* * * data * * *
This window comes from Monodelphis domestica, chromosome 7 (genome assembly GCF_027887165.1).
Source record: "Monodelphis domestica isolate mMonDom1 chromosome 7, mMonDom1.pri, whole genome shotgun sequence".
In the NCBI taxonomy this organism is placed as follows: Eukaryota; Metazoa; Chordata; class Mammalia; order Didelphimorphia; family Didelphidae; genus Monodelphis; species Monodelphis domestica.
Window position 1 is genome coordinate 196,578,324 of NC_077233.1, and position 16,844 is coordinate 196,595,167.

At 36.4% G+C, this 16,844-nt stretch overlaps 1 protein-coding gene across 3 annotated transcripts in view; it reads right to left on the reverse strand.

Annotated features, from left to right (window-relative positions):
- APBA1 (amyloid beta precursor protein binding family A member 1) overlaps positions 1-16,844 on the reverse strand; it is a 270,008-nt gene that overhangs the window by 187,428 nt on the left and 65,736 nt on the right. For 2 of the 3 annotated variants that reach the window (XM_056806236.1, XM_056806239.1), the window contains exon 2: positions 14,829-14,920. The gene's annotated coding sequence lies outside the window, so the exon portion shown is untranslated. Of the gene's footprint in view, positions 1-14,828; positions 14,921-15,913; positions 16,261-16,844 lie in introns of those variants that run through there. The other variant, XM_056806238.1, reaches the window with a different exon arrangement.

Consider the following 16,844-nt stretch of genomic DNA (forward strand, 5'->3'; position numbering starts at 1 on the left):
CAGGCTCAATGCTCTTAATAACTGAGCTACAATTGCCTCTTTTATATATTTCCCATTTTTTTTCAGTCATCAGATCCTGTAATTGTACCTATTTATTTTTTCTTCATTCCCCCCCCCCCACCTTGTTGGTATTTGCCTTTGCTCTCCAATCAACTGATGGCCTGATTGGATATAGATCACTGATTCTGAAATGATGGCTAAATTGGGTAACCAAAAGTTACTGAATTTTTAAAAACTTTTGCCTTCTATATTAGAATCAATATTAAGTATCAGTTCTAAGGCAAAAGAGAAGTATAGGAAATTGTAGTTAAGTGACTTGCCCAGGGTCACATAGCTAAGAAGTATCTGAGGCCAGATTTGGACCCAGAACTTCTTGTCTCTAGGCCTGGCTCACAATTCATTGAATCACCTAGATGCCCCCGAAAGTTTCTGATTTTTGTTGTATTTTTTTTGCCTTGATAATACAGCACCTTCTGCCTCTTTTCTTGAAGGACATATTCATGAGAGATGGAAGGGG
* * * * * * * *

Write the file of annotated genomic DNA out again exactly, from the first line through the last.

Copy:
This window comes from Monodelphis domestica, chromosome 7 (genome assembly GCF_027887165.1).
Source record: "Monodelphis domestica isolate mMonDom1 chromosome 7, mMonDom1.pri, whole genome shotgun sequence".
In the NCBI taxonomy this organism is placed as follows: Eukaryota; Metazoa; Chordata; class Mammalia; order Didelphimorphia; family Didelphidae; genus Monodelphis; species Monodelphis domestica.
Window position 1 is genome coordinate 196,578,324 of NC_077233.1, and position 16,844 is coordinate 196,595,167.

At 36.4% G+C, this 16,844-nt stretch overlaps 1 protein-coding gene across 3 annotated transcripts in view; it reads right to left on the reverse strand.

Annotated features, from left to right (window-relative positions):
- APBA1 (amyloid beta precursor protein binding family A member 1) overlaps positions 1-16,844 on the reverse strand; it is a 270,008-nt gene that overhangs the window by 187,428 nt on the left and 65,736 nt on the right. For 2 of the 3 annotated variants that reach the window (XM_056806236.1, XM_056806239.1), the window contains exon 2: positions 14,829-14,920. The gene's annotated coding sequence lies outside the window, so the exon portion shown is untranslated. Of the gene's footprint in view, positions 1-14,828; positions 14,921-15,913; positions 16,261-16,844 lie in introns of those variants that run through there. The other variant, XM_056806238.1, reaches the window with a different exon arrangement.

Consider the following 16,844-nt stretch of genomic DNA (forward strand, 5'->3'; position numbering starts at 1 on the left):
CAGGCTCAATGCTCTTAATAACTGAGCTACAATTGCCTCTTTTATATATTTCCCATTTTTTTTCAGTCATCAGATCCTGTAATTGTACCTATTTATTTTTTCTTCATTCCCCCCCCCCCACCTTGTTGGTATTTGCCTTTGCTCTCCAATCAACTGATGGCCTGATTGGATATAGATCACTGATTCTGAAATGATGGCTAAATTGGGTAACCAAAAGTTACTGAATTTTTAAAAACTTTTGCCTTCTATATTAGAATCAATATTAAGTATCAGTTCTAAGGCAAAAGAGAAGTATAGGAAATTGTAGTTAAGTGACTTGCCCAGGGTCACATAGCTAAGAAGTATCTGAGGCCAGATTTGGACCCAGAACTTCTTGTCTCTAGGCCTGGCTCACAATTCATTGAATCACCTAGATGCCCCCGAAAGTTTCTGATTTTTGTTGTATTTTTTTTGCCTTGATAATACAGCACCTTCTGCCTCTTTTCTTGAAGGACATATTCATGAGAGATGGAAGGGG